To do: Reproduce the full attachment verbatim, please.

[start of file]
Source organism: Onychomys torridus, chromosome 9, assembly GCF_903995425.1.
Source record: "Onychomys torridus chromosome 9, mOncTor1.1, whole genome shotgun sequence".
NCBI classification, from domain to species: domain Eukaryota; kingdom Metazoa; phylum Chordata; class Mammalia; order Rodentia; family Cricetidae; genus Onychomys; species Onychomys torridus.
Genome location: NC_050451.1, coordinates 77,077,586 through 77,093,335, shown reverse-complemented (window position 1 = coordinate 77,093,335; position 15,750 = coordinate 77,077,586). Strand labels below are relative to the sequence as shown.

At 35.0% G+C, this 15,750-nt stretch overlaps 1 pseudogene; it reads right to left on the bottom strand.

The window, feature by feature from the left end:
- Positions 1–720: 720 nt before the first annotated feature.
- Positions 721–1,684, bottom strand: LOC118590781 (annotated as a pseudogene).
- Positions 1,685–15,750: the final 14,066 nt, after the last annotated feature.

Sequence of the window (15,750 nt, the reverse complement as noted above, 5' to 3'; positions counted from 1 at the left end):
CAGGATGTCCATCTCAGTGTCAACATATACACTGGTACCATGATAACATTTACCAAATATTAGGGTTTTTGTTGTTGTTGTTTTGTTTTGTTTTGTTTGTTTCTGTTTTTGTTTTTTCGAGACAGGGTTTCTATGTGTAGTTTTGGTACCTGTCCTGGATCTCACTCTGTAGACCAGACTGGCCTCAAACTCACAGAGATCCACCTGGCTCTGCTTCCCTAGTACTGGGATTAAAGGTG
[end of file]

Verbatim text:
Source organism: Onychomys torridus, chromosome 9, assembly GCF_903995425.1.
Source record: "Onychomys torridus chromosome 9, mOncTor1.1, whole genome shotgun sequence".
NCBI classification, from domain to species: domain Eukaryota; kingdom Metazoa; phylum Chordata; class Mammalia; order Rodentia; family Cricetidae; genus Onychomys; species Onychomys torridus.
Genome location: NC_050451.1, coordinates 77,077,586 through 77,093,335, shown reverse-complemented (window position 1 = coordinate 77,093,335; position 15,750 = coordinate 77,077,586). Strand labels below are relative to the sequence as shown.

At 35.0% G+C, this 15,750-nt stretch overlaps 1 pseudogene; it reads right to left on the bottom strand.

The window, feature by feature from the left end:
- Positions 1–720: 720 nt before the first annotated feature.
- Positions 721–1,684, bottom strand: LOC118590781 (annotated as a pseudogene).
- Positions 1,685–15,750: the final 14,066 nt, after the last annotated feature.

Sequence of the window (15,750 nt, the reverse complement as noted above, 5' to 3'; positions counted from 1 at the left end):
CAGGATGTCCATCTCAGTGTCAACATATACACTGGTACCATGATAACATTTACCAAATATTAGGGTTTTTGTTGTTGTTGTTTTGTTTTGTTTTGTTTGTTTCTGTTTTTGTTTTTTCGAGACAGGGTTTCTATGTGTAGTTTTGGTACCTGTCCTGGATCTCACTCTGTAGACCAGACTGGCCTCAAACTCACAGAGATCCACCTGGCTCTGCTTCCCTAGTACTGGGATTAAAGGTG